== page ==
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RainStor tailors its compression for big data archiving on Hadoop

Garry Kranz

Database data reduction specialist RainStor Inc. set its sights on large archives with the latest version of its inline data compression software, adding Archive Application for Hadoop 2.0 for enterprises

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looking to shift storage from enterprise data warehouses to Apache Hadoop 2 clusters.

Archive Application is included in RainStor 6, which highly compresses multi-structured data files and stores their deduplicated values in main memory. Customers can run reports against compressed data without needing to rehydrate it, thus speeding performance.

"That translates to a huge fixed savings on per-terabyte [TB] costs," said Mark Cusack, RainStor's chief architect.

RainStor's system can be configured for NAS systems or SANs and includes a mechanism for migrating data off tape. Archive Application targets companies that need petabytes (PB) of storage for compliance or historical analysis, particularly in regulated industries.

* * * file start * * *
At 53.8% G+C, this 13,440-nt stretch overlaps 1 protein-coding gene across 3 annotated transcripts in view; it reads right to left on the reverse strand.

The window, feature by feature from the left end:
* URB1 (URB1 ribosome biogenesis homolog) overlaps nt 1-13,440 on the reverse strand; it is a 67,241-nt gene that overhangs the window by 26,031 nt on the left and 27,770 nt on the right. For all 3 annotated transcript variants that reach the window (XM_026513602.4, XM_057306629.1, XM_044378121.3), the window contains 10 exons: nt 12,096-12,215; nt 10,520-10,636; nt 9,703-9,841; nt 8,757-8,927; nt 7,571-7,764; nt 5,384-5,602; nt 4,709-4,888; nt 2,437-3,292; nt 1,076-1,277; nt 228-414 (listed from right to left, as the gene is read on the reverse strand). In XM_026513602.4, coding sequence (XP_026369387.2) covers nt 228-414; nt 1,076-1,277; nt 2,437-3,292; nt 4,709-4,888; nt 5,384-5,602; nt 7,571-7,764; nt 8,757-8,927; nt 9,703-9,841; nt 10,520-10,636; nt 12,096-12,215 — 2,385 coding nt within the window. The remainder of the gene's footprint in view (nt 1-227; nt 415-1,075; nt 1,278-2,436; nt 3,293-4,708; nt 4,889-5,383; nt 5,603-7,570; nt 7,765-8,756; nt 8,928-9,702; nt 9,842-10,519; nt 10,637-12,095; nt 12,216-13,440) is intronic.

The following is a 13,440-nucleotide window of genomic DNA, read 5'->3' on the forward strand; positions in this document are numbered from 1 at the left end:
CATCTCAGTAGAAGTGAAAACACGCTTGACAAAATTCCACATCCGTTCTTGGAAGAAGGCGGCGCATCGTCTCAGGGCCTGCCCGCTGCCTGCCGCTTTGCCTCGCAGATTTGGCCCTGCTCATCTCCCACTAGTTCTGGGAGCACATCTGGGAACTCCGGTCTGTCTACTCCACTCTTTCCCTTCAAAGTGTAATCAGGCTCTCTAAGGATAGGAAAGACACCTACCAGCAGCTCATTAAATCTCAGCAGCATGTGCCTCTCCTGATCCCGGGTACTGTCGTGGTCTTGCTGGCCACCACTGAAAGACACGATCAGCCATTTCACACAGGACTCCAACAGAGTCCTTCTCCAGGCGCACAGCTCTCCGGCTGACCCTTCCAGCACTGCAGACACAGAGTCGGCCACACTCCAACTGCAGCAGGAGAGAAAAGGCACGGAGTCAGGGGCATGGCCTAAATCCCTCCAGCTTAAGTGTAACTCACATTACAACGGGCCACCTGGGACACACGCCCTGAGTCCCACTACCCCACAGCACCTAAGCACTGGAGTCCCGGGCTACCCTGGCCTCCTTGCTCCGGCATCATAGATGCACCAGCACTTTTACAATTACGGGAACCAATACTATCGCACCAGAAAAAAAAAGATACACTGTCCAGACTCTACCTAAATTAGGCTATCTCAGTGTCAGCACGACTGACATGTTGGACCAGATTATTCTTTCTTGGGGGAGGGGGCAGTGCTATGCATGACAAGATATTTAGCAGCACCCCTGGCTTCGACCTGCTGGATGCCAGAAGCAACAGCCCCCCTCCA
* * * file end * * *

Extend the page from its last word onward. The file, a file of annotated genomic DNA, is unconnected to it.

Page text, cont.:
The new release builds on RainStor's collaboration with EMC Corp. that started in 2013. RainStor sells its software bundled with EMC's Isilon Scale-Out Storage Solution for Hadoop, a NAS big data platform for systems running the Hadoop Distributed File System.

Dell has also been a RainStor partner and is also a customer. It was an early adopter of Archive Application, implementing it in 2013 using a Cloudera Hadoop framework. Attila Finta, a chief data warehouse architect with Dell Enterprise Business Intelligence, said the company has offloaded 60 TB of financial and manufacturing data from an enterprise data warehouse while deploying RainStor on a five-node Hadoop cluster running commodity Dell R720 servers. That enabled Dell to compress the datasets up to 40 times, leading to an 80% reduction in per-TB storage costs, Finta said.

Archive Application for Hadoop provides storage users with new big data capabilities, said John Myers, a research director of business intelligence at Enterprise Management Associates Inc. in Boulder, Colorado. Myers co-wrote a 2013 report that found 16% of enterprises are using Hadoop as part of big data projects.

"What RainStor is doing is taking advantage of the economies of scale in the Hadoop infrastructure to make the most of what companies are moving toward: low-cost alternatives to storage layers for data warehousing and big data repositories," Myers said.

"You could replicate their main storage solution to a certain extent using other solutions, but RainStor has packaged security, SQL and performance [monitoring] better than other vendors have to date," he explained.


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